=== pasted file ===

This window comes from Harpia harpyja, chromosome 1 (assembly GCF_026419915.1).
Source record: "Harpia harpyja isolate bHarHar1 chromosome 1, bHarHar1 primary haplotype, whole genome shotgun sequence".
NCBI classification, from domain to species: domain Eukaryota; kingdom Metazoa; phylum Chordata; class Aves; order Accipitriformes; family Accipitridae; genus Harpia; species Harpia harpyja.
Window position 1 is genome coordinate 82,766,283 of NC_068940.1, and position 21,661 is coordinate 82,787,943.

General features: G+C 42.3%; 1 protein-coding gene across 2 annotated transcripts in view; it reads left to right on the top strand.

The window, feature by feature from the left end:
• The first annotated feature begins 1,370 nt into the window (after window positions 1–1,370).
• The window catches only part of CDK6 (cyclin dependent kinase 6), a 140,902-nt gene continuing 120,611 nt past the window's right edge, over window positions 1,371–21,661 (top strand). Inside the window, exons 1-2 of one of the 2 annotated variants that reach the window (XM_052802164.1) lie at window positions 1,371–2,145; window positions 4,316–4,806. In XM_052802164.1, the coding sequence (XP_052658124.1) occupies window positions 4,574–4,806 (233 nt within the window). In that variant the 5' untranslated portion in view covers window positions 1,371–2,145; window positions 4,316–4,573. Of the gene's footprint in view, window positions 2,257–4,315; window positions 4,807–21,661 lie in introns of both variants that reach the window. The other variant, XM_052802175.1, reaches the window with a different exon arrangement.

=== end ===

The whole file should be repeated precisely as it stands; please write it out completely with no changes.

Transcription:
This window comes from Harpia harpyja, chromosome 1 (assembly GCF_026419915.1).
Source record: "Harpia harpyja isolate bHarHar1 chromosome 1, bHarHar1 primary haplotype, whole genome shotgun sequence".
NCBI classification, from domain to species: domain Eukaryota; kingdom Metazoa; phylum Chordata; class Aves; order Accipitriformes; family Accipitridae; genus Harpia; species Harpia harpyja.
Window position 1 is genome coordinate 82,766,283 of NC_068940.1, and position 21,661 is coordinate 82,787,943.

General features: G+C 42.3%; 1 protein-coding gene across 2 annotated transcripts in view; it reads left to right on the top strand.

The window, feature by feature from the left end:
• The first annotated feature begins 1,370 nt into the window (after window positions 1–1,370).
• The window catches only part of CDK6 (cyclin dependent kinase 6), a 140,902-nt gene continuing 120,611 nt past the window's right edge, over window positions 1,371–21,661 (top strand). Inside the window, exons 1-2 of one of the 2 annotated variants that reach the window (XM_052802164.1) lie at window positions 1,371–2,145; window positions 4,316–4,806. In XM_052802164.1, the coding sequence (XP_052658124.1) occupies window positions 4,574–4,806 (233 nt within the window). In that variant the 5' untranslated portion in view covers window positions 1,371–2,145; window positions 4,316–4,573. Of the gene's footprint in view, window positions 2,257–4,315; window positions 4,807–21,661 lie in introns of both variants that reach the window. The other variant, XM_052802175.1, reaches the window with a different exon arrangement.